The family are immigrants to UK, so as the story is set in the 1970s and 80s, the book covers the ugly racism prevalent in our country at this time. However, I’d say that Sanghera treats these issues with a light touch and is prepared to write with humour when tackling some of the notable instances of prejudice in the book, such as the geographical inaccuracy of most of the insults hurled his and his familys’ way. It certainly puts the ignorance of his abusers into perspective and Sanghera’s observations made me smile on more than one occasion.
As the two narratives collide the story picks up pace. When his father dies Arjan heads home and immediately feels family pressure to take over the business. But he desperately doesn’t want to slip into the kind of stereotyped life he’s worked so hard all his adult life to avoid. However, seeing his mother again leads to him worrying about her health as well as her ability to run things and he’s is forced into a couple of decisions that will have a huge impact upon his future. One of these decisions is to track down a long lost relative and her impact on all of their lives has mixed, but ultimately positive results.
Rather than returning to his far more cosmopolitan life in London, he opts to stay at home to help run the business, as well as looking after his elderly mother. However, with a fiancé patiently awaiting him back in London and old acquaintances vying for his time in the Midlands, his life just gets more and more complicated. Inevitably, Arjan messes things up!
Marriage Material is a great read. Arjan’s life veers from one catastrophe to the next and as a reader you can’t help feeling sympathy, even when it seems abundantly clear that he must know he’s making a terrible decision. There’s a real humour – often quite dark – to the book and though at times it seems seems like Arjan’s life is spiraling out of control, you can somehow still laugh at his predicament.
In the end it all works out for the family. But not without the kind of scene that wouldn’t look out of place in a Tarantino film near the end. But just when you think it might all end in the kind of tragedy that none of us saw coming, there’s a glimmer of light at the end of the tunnel. A happy ending of sorts and certainly not in the way that you might have predicted when you first picked up the book!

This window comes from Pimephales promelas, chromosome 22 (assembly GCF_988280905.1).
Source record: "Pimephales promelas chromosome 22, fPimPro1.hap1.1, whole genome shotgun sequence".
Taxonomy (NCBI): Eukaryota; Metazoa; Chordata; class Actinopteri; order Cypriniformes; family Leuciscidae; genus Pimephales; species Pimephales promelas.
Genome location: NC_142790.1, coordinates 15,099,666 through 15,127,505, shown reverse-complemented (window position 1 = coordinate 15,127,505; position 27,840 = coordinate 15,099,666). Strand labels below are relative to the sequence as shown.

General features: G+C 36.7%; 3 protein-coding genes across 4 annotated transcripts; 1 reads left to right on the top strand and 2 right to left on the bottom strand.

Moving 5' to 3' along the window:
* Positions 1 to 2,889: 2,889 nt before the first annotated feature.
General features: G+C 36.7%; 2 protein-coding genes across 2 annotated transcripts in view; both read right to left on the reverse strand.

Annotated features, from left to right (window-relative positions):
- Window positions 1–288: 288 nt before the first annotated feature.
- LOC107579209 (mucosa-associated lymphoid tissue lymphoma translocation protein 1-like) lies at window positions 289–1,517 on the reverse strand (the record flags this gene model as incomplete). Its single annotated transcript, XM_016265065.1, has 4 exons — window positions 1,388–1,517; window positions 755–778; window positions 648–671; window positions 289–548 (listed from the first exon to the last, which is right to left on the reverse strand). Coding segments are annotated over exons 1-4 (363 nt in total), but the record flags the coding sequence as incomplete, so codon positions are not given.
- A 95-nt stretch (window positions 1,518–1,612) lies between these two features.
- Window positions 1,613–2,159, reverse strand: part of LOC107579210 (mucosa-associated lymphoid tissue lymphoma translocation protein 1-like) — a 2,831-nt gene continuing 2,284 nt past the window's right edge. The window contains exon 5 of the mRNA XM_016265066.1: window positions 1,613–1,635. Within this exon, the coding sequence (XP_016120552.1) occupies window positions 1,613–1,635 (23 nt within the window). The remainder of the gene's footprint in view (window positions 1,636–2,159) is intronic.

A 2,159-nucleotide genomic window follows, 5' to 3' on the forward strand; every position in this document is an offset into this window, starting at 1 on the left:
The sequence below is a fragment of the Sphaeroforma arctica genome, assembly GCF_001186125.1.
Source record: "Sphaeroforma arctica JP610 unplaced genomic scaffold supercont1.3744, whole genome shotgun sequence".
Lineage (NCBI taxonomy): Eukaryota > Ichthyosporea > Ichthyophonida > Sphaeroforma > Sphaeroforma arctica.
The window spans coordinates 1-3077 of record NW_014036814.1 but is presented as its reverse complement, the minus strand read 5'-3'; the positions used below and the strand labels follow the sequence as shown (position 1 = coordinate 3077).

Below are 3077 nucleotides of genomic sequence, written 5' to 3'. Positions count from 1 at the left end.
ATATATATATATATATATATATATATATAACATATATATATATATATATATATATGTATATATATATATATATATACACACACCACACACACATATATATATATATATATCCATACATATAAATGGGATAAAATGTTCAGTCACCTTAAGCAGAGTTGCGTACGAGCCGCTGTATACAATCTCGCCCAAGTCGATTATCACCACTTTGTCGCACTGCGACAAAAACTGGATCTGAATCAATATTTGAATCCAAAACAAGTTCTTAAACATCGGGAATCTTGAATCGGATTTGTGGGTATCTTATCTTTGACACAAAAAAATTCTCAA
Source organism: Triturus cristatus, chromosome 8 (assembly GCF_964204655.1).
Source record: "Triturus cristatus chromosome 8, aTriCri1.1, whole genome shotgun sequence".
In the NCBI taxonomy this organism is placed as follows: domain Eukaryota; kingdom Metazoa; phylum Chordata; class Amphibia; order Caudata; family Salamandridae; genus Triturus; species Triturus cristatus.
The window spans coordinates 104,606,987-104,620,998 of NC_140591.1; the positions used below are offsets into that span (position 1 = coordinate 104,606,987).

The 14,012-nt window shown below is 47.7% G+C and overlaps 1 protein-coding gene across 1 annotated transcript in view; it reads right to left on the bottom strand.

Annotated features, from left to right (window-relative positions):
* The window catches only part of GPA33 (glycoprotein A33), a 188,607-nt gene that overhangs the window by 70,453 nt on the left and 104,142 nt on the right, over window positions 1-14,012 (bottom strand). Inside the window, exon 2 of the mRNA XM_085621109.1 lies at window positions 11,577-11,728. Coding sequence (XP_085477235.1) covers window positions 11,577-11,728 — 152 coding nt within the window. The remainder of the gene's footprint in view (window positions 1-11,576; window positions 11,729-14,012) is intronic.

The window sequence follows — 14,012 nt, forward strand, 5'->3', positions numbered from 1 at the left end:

A funny, engaging and just all-round excellent read, I’ll give Marriage Material
As someone who lives away from their home town and family home, I find it difficult to keep in touch. Sometimes that’s down to having quite a busy life. Family life can take over at times and then there’s work; having a job that is regularly the wrong side of hectic can mean that it’s tough to find time for a moment to relax, let alone time to think about who I need to get in touch with.
Sometimes though, I have to admit that my lack of phone calls home is just down to sheer laziness. When I finally get the chance to slump on the settee in front of some mindless television the last thing that I want to do is pick up the phone and make the inevitable and somewhat awkward small talk with my dad, asking and responding to the same questions that we always ask each other. A lot of our chats are just us counting down the minutes until we can tick a box marked ‘Chatted with dad/Graham’ and pass on the baton on to my mam.
A recent phone call got me thinking about the relationship I have with my dad though. Although I don’t think I’d ever describe us as being very close, my dad has always been a bit of a hero to me and always been someone that I’ve wanted to impress. My dad has always seemed invincible to me as nothing ever seems to really stop him in his tracks. He’s a typical Northern bloke, not given to outbursts of affection or praise and so it’s always felt like I haven’t really impressed him very much. That’s not me reaching for sympathy, it’s just the way things have been. I can’t say it’s ever stopped me from getting on with life.